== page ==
Future<Void> future = pool.submit(new Callable<Void>() {
                  public Void call() throws Exception {
                    return null;
                  }
                });
                future.get();
                System.out.println("Task " + i + " done");
                System.out.println("pool size: " + pool.getPoolSize());
              }

              pool.shutdown();
            }
          }


          Output is:

          initial pool size: 0
          Task 0 done
          pool size: 1
          Task 1 done
          pool size: 2
          Task 2 done
          pool size: 3
          Task 3 done
          pool size: 4
          Task 4 done
          pool size: 5
          Task 5 done
          pool size: 5
          Task 6 done
          pool size: 5
          Task 7 done
          pool size: 5
          Task 8 done
          pool size: 5
          Task 9 done
          pool size: 5


Regards

Heinz
--
Dr Heinz M. Kabutz (PhD CompSci)
Author of "The Java(tm) Specialists' Newsletter"
Sun Java Champion
IEEE Certified Software Development Professional
http://www.javaspecialists.eu
Tel: +30 69 72 850 460
Skype: kabutz


          On 1/17/12 5:24 PM, Vitaly Davidovich wrote:
            I don't have source code in front of me right now but it
shouldn't add threads if there are spare ones unless min or core size was
specified, IIRC.  If one thread can keep up with task submission rate why
create more? For cases where you know you'll have a high rate that outpaces
consumption and don't want to take the hit of waiting for threads to spin
up, you call the pre start method. At least that's what makes sense to me :)

            Sent from my phone

            On Jan 17, 2012 10:15 AM, "Dr Heinz M. Kabutz"
<heinz at javaspecialists.eu> wrote:

              I doubt it.  Threads are created as tasks are submitted, even
if there are threads available.  But maybe you are right :-)

Regards

Heinz
--
Dr Heinz M. Kabutz (PhD CompSci)
Author of "The Java(tm) Specialists' Newsletter"
Sun Java Champion
IEEE Certified Software Development Professional
http://www.javaspecialists.eu
Tel: +30 69 72 850 460
Skype: kabutz


              On 1/17/12 5:11 PM, Vitaly Davidovich wrote:
                Perhaps because you don't know upfront how many threads will
actually be needed to service the workload and thus don't want to spin them
up eagerly (for perf and efficiency reasons) but rather adjust as work comes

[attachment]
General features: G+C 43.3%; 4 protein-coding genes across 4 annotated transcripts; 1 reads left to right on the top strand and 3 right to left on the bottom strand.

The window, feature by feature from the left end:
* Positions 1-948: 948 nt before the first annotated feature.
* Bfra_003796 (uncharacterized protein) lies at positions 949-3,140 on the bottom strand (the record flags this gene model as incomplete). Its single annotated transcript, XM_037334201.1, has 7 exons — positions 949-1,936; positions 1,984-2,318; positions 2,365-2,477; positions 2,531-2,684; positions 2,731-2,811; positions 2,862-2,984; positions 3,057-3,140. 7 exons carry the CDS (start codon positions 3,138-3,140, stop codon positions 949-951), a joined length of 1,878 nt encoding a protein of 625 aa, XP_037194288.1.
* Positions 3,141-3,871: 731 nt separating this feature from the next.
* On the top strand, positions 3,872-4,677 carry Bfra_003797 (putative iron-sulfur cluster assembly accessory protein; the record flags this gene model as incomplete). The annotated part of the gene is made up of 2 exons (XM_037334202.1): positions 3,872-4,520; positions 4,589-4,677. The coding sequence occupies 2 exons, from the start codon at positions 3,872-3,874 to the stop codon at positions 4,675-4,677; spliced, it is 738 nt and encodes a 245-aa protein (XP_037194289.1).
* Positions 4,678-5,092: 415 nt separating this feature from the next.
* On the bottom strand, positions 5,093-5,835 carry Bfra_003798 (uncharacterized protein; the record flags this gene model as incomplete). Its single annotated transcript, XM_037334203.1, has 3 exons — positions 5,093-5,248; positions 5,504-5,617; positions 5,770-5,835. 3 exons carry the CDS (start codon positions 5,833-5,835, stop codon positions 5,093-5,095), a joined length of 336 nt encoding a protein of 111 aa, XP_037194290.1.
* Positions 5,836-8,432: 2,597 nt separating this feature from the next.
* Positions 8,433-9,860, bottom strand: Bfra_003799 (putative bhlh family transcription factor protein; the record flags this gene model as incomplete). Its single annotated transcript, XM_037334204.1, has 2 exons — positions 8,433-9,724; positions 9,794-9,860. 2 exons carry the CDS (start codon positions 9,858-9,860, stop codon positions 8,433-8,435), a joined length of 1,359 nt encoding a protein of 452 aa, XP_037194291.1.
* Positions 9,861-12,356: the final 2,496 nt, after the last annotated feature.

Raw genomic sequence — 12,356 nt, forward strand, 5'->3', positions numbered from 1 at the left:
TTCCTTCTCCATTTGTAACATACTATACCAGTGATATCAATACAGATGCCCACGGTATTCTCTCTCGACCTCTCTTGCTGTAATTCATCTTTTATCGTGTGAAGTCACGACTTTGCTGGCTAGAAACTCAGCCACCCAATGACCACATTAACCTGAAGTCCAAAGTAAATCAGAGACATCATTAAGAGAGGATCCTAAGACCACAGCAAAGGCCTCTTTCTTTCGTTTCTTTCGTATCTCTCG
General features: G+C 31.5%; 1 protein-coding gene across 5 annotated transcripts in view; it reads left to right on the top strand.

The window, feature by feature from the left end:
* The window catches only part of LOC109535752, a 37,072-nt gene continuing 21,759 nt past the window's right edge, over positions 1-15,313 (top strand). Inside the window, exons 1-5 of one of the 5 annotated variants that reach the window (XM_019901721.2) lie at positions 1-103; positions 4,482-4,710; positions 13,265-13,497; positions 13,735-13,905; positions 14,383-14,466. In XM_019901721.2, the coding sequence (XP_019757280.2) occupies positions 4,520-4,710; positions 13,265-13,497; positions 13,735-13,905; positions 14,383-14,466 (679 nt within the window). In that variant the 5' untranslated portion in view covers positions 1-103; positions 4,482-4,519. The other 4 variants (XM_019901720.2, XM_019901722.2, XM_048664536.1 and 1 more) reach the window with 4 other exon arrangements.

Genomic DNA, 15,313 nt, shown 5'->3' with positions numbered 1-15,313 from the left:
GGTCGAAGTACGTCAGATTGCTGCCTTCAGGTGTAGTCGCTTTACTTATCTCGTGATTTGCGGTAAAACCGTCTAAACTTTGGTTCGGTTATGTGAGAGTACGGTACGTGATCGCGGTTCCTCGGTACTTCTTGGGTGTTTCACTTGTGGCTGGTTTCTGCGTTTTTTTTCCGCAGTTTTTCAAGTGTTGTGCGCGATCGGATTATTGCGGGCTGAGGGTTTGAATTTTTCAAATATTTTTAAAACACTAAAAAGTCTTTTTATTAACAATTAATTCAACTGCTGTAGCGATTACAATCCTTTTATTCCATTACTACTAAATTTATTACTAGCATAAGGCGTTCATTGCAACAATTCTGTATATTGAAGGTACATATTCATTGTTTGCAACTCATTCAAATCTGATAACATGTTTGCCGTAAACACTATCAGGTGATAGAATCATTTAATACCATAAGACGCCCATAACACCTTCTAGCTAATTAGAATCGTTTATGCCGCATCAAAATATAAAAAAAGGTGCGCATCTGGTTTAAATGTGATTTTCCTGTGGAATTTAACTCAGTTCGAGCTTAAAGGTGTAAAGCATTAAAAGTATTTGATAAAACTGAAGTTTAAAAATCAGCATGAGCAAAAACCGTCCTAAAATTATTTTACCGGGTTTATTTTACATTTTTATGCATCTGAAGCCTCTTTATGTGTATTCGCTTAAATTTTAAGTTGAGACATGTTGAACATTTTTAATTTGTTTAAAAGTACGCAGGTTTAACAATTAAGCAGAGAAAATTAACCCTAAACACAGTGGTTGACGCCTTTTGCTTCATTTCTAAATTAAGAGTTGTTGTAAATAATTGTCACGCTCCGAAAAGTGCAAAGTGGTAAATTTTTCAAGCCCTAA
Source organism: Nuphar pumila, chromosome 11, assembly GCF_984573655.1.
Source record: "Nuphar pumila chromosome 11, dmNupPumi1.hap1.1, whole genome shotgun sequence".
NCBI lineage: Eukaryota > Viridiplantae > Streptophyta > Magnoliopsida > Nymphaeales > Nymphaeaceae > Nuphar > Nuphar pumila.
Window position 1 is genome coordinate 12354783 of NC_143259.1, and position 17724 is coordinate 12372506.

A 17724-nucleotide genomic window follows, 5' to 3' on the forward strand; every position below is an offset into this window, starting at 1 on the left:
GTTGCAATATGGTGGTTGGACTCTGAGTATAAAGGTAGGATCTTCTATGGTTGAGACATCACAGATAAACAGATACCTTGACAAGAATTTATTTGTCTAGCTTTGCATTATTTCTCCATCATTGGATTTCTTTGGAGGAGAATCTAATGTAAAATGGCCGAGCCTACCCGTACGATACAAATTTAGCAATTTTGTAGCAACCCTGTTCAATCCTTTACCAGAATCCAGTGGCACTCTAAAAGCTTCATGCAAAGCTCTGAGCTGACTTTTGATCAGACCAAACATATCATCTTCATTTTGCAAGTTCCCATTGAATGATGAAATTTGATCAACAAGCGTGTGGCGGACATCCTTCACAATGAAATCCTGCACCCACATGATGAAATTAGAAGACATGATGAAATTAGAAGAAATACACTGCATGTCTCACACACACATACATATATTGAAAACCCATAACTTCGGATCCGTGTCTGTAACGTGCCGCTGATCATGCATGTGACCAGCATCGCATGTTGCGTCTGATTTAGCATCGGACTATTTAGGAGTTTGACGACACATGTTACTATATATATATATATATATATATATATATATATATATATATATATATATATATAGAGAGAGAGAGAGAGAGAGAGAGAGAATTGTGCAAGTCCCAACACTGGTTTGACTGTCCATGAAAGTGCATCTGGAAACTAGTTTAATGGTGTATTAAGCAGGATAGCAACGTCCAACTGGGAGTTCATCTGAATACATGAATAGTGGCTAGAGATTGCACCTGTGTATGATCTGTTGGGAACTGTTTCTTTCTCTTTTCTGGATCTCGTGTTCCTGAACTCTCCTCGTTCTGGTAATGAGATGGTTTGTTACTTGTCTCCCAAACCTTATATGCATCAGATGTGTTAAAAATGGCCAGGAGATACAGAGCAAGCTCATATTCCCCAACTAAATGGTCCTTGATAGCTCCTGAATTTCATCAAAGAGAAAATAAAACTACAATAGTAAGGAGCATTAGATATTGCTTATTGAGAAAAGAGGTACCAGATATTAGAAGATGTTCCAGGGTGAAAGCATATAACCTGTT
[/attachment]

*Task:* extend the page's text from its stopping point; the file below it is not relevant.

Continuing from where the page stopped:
in? That is, what if just 1 thread is enough but pool is configured to allow
for more ...

                Sent from my phone

                On Jan 17, 2012 10:06 AM, "Dr Heinz M. Kabutz"
<heinz at javaspecialists.eu> wrote:

                  A quick historical question.  What was the thinking behind
constructing the threads in the ThreadPoolExecutor lazily?

                  In the JavaDocs of ThreadPoolExecutor:

                  On-demand construction
                      By default, even core threads are initially created
and started only when new tasks arrive, but this can be overridden
dynamically using method {@link ThreadPoolExecutor#prestartCoreThread} or
{@link ThreadPoolExecutor#prestartAllCoreThreads}. You probably want to
prestart threads if you construct the pool with a non-empty queue.

                  I can think of two possible answers:

                  Correctness: The author of this class did not want the
ThreadPoolExecutor instance to escape into the threads before it had
completed being constructed.  We should avoid letting "this" escape during
construction.

                  Performance: It might be better to throttle the
construction of new threads.  Say someone creates a new fixed thread pool
with 2000 threads, instead of waiting for them all to be created, we let
each task submission create a thread until we reach the core size.

                  Or perhaps it was neither of these two answers.  Maybe it
was just easier to write it this way, so that one class could be used for
both the cached and the fixed thread pool.

                  Would love to hear the reasons for this :-)

Regards

Heinz
--
Dr Heinz M. Kabutz (PhD CompSci)
Author of "The Java(tm) Specialists' Newsletter"
Sun Java Champion
IEEE Certified Software Development Professional
http://www.javaspecialists.eu
Tel: +30 69 72 850 460
Skype: kabutz